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A Fucking Brass Band?! - 85%

UncleMeat, May 19th, 2009

Wow. What Sunn O))) has achieved here is something truly remarkable. Never before, after all the preceding years of collaborations and experiments with a large number of different musicians, had they reached the level of mastery attained on ‘Monoliths and Dimensions’, the newest addition to the ever-growing Sunn O))) discography.

The album starts out with what Sunn O))) are best known for; low-end, sludgy mammoth riffing played at a snails pace, the trait that seems to be the make-it-or-break-it factor for those who hear the band for the first time. Some like it and can listen to those riffs for hours, but others can hardly stand five minutes. Well, this album has enough doom-laden, droning riffing to satisfy the older Sunn O))) fans who still worship the mightiness of ‘ØØ Void’ and ‘The GrimmRobe Demos’, as well as well as other, less conventional, elements to satisfy those who want more to their drone other then just downtuned, sludging mayhem. Lingering above the guitar and bass in the first part of “Aghartha” is Attila Csihar’s croaking murmurs, which adds a substantial amount of eeriness to the atmosphere. While all this is happening, something is dwelling beneath, inching its way up in the mix as it builds in intensity. At first, you start to think its some piercing synth effect, as it is after all a Sunn O))) album, but’s a fucking STRING ORCHRESTRA!! How sweet is that? But of course it would be totally out of place if it were playing some nice, gentle harmonies, and it would ruin the atmosphere completely, but Sunn know better. Instead, the strings create a screeching, cacophonous wall of sound in a very atonal, Vibracathedral Orchestra-esque manner (all fans of drone need to check that band out, ASAP). Eventually the guitars and bass are replaced with a barrage of bellowing trombones and various horns, creating a very overwhelming swell of endless drooooones.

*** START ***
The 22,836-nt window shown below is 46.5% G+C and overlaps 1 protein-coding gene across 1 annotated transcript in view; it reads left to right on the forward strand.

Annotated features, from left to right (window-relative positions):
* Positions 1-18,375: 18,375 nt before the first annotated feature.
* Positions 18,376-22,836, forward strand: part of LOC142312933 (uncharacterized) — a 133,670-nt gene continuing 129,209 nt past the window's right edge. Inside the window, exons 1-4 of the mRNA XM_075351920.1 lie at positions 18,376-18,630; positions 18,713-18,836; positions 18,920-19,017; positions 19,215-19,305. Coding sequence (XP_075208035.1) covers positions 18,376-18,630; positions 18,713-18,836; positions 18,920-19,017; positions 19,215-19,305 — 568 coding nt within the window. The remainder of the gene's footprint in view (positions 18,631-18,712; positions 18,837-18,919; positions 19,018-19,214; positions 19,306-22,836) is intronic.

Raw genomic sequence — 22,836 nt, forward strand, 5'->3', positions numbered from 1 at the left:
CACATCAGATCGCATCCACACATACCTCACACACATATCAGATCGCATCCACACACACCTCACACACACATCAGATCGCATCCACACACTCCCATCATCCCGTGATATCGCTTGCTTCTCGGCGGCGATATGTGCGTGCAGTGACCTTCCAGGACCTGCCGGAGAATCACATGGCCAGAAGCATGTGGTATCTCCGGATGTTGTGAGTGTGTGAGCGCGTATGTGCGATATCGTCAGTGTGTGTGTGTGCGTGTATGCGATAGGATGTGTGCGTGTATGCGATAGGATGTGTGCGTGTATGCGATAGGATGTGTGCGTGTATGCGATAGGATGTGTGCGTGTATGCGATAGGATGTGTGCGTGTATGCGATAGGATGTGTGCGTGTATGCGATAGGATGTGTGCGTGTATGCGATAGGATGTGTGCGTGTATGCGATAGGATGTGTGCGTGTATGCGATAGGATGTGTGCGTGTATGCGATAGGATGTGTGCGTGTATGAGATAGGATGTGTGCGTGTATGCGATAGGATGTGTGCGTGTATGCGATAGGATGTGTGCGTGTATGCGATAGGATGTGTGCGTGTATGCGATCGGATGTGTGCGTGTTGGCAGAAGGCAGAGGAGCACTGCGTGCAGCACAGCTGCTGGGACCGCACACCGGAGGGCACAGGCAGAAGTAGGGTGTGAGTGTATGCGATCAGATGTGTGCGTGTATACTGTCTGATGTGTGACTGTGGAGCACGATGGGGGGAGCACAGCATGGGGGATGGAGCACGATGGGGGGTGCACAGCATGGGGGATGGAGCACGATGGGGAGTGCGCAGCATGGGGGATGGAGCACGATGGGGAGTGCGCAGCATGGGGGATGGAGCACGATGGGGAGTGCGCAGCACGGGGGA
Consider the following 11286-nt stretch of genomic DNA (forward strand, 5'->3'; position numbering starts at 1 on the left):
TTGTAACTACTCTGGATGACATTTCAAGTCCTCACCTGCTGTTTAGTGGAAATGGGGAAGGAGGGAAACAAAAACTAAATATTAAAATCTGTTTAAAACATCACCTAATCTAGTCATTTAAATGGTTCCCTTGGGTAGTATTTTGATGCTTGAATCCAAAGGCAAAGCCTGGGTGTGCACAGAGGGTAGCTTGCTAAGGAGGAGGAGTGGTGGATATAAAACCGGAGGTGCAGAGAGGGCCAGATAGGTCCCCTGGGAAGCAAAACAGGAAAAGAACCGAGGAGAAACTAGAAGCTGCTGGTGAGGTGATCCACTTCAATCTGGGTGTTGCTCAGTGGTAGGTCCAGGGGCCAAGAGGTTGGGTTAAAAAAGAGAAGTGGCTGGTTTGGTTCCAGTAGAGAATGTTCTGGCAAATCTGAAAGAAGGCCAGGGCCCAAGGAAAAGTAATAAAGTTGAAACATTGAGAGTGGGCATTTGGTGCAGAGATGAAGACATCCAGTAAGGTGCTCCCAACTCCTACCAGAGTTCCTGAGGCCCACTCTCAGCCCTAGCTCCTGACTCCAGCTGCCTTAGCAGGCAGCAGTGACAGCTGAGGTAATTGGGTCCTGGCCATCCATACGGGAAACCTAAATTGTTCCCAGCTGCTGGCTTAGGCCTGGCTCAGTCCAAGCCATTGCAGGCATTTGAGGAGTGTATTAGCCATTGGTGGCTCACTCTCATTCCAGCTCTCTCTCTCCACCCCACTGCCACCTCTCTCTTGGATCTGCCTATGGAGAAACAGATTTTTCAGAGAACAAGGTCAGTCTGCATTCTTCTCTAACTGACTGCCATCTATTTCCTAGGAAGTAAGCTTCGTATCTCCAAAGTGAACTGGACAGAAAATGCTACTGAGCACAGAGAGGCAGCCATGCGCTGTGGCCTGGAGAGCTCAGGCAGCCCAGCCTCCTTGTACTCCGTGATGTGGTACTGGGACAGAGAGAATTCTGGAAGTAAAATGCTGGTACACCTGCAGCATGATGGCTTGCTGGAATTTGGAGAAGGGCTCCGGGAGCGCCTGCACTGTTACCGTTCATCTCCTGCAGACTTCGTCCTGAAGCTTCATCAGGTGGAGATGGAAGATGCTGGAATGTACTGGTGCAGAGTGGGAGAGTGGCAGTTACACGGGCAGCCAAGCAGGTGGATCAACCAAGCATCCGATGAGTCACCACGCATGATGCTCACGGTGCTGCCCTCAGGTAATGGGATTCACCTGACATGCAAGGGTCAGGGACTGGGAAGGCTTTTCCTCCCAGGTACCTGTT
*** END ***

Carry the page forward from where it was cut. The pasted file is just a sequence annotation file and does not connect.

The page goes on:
I’m typically not one to do song-by-song reviews, but I simply cannot help myself in this case, as each songs on ‘Monoliths and Dimensions’ differ greatly from one another. The second song on here is “Big Church”, which begins with none other then a female church choir, until they are quickly obliterated by the crushing downtuned guitar and bass onslaught that follows. But this does not last long, as the choir appears again a short while later, coinciding with the droning extremely well, and actually gives the song a very doomed, epic feeling, as if something really, really terrible is about to happen. This builds and builds until *DING*, a giant church bell breaks the ruckus with a single hit, until the sludge frenzy begins again with more low-end dirges. This continues until the choir subdues them yet again, until all of a sudden, Attila comes into the mix with multiple layers of Gregorian chant-like throat singing. And as the droning rumbles on, layer upon layer builds up and up until *DING*, yet another silence created by a sole church bell. This formula repeats itself one more time before the song ends in an abrupt, dizzying manner.